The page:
September 2 1922

SHAKY START TO HAWKES BAY SHIELD TENURE

Hawkes Bay lifted the Ranfurly Shield for the first time, in 1922, from Wellington and held it until 1927 through a then record 24 defences. But they so nearly lost it in the very first defence, as these book extracts show.

 

“Hawke’s Bay 17 —  Bay of Plenty 16

Hawke’s Bay faced its first challenge on Saturday, 2 September, at Nelson Park, Hastings. The weather was ideal and 4,000 were present. Play was keen from the start and the game was open and interesting throughout. The scoring proceeded almost alternately, Hawke’s Bay going into the lead just before the interval. 11-10.


Two minutes before time the score was 17-13, and then Alexander scored for Bay of Plenty to make it 17-16, but Boucher missed the kick. Hawke’s Bay were very fortunate to win. Each team scored four tries, C. J. Brownlie, Hingston, Barclay and Blake for the holders, Yates converting one and kicking a penalty goal. Wi Hapi, Borell, Montgomery and Alexander scored for the challengers, McLean and Boucher converting one each.

Hawke’s Bay: Although at this date Maurice Brownlie was again available after the Australia tour, Mr Norman McKenzie decided to play the same team that captured the shield, the only change being that W. R. Irvine replaced Wynn.
Bay of Plenty: J. Rewiti; D. Borell, Wi Hapi, A. Stewart; C. Montgomery, V. W. Wilson; N. Boucher; A. L. McLean (Capt.); J. Oneone, P. Tapsell, L. F. Cupples, J. Courtenay, C. Alexander, S. Parakuka, C. Sargeant.
The referee was Mr H. J. McKenzie of Wairarapa.

Wilson was the ex-Auckland player of 1919. Borell and Cupples had played for North Island earlier this season, and Parakuka had represented New Zealand Maoris. McLean had played against South Africa in the two last tests the previous season.”

From “Ranfurly Shield Rugby” by A H Carman. Published 1960, revised 1967 by A H & A W Reed, p 63.

 

‘Three weeks later the Bay faced its first challenger and the shakiness of that opening defence gave little inkling of the long reign that was to follow, for in that match the shield almost changed hands. McKenzie’s judgment wavered for one of the few times, for in a somewhat controversial move he retained the same side which had won the shield from Wellington, making only one change “Bull” Irvine at hooker for Marty Wynn because of injury. Thus Brownlie, the Bay’s greatest forward, was left on the sideline.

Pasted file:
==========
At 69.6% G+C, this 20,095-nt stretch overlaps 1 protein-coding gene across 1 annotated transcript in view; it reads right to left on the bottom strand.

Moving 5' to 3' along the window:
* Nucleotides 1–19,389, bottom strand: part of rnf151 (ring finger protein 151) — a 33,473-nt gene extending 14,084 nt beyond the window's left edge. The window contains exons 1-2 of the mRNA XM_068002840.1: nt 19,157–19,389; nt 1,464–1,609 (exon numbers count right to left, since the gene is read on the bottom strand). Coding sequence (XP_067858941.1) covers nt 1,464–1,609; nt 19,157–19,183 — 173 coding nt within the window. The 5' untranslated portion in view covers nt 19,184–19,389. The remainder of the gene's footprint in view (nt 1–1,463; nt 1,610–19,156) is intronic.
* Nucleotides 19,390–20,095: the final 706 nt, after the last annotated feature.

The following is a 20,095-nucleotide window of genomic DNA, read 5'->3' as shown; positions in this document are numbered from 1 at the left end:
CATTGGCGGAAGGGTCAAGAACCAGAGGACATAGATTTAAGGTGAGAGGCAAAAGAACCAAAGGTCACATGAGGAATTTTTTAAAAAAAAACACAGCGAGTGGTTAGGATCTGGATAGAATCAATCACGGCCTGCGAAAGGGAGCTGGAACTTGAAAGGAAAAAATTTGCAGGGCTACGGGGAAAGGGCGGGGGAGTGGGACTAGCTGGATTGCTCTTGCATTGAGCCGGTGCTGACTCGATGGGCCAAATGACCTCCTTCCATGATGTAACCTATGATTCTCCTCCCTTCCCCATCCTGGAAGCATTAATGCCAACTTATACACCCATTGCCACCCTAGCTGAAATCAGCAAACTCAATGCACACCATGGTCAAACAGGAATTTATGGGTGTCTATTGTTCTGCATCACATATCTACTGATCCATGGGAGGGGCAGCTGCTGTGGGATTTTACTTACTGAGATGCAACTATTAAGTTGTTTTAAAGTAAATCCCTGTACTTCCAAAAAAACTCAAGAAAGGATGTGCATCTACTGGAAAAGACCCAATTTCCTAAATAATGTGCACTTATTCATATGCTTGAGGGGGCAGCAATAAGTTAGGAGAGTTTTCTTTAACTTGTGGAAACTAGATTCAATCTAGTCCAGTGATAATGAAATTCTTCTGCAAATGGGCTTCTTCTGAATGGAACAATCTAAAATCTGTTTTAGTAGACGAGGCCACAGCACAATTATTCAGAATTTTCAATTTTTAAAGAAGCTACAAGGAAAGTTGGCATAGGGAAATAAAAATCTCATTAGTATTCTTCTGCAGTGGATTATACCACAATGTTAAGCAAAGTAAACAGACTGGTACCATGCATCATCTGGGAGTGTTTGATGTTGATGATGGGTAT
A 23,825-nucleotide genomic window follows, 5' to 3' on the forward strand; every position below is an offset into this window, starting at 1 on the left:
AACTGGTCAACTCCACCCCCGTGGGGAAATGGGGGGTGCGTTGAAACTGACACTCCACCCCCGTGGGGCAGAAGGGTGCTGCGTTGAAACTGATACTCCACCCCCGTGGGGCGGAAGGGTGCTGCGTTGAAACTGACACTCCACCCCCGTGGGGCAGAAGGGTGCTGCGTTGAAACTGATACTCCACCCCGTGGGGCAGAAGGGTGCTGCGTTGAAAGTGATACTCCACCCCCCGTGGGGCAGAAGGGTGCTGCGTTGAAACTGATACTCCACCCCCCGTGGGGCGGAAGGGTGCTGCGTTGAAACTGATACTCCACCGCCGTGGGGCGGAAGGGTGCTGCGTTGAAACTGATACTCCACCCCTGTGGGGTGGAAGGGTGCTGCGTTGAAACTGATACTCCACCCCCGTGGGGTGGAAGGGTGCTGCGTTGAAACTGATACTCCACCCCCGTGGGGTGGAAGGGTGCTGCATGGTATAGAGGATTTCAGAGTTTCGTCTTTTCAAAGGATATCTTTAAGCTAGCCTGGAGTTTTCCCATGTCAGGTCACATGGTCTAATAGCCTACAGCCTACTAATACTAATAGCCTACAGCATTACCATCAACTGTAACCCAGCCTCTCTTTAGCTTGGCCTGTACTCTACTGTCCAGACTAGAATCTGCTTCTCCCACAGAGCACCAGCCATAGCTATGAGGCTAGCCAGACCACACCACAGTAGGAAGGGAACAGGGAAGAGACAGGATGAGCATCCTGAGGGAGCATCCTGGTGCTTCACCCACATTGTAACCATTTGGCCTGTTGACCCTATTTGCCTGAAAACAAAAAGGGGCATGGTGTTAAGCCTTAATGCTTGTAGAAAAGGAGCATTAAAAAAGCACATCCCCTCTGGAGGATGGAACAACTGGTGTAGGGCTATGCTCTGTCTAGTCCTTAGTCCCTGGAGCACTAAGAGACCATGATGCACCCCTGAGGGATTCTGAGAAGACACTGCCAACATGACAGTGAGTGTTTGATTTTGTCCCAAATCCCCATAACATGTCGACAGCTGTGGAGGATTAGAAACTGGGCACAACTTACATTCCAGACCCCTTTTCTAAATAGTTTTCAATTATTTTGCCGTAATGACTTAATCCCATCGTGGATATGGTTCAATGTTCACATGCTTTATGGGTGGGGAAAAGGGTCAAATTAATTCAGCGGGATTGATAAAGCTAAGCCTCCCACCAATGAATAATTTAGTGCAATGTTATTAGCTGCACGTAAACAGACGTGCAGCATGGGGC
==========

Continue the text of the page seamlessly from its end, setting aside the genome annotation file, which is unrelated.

It was a move McKenzie quickly regretted, for Bay of Plenty was all over Hawke’s Bay and but for a missed conversion from an easy position right on time would have won. The fright Hawke’s Bay received is best related by McKenzie in an article he penned in later years: “Having won the shield, Hawke’s Bay, after a triumphal return, sat down to await challenges. Ned Parata (a prominent administrator of the time) was in first on behalf of Bay of Plenty. He was a wily campaigner, and had his team in “smoke” for a week prior to the game. His forwards, led by ‘Lex’ McLean, were big and energetic, McLean especially playing as never before or since. In the Bay of Plenty backs was Viv Wilson and his straight running troubled our fellows all day. Right on time Bay of Plenty scored right beside the goalpost, making the score 17-16 in Hawke’s Bay favour. The converting kick appeared to be a matter of course, but here skipper McLean faltered and fell. At first he intended taking the kick himself, then he called Boucher, the halfback, up. This little chap got an attack of the staggers at once. Trembling like a leaf, he placed the ball, with his team-mates tendering plenty of advice. He retired to kick, went forward and replaced the ball, and finally let drive — and almost missed the ball altogether. The sigh of relief that went up could, I feel sure, have been heard miles away. To me, when Boucher was preparing for the kick, the goalposts appeared about a mile apart.”’

 

From “SHIELD FEVER” by Lindsay Knight. Pub. 1980 by Rugby Press Ltd p 27.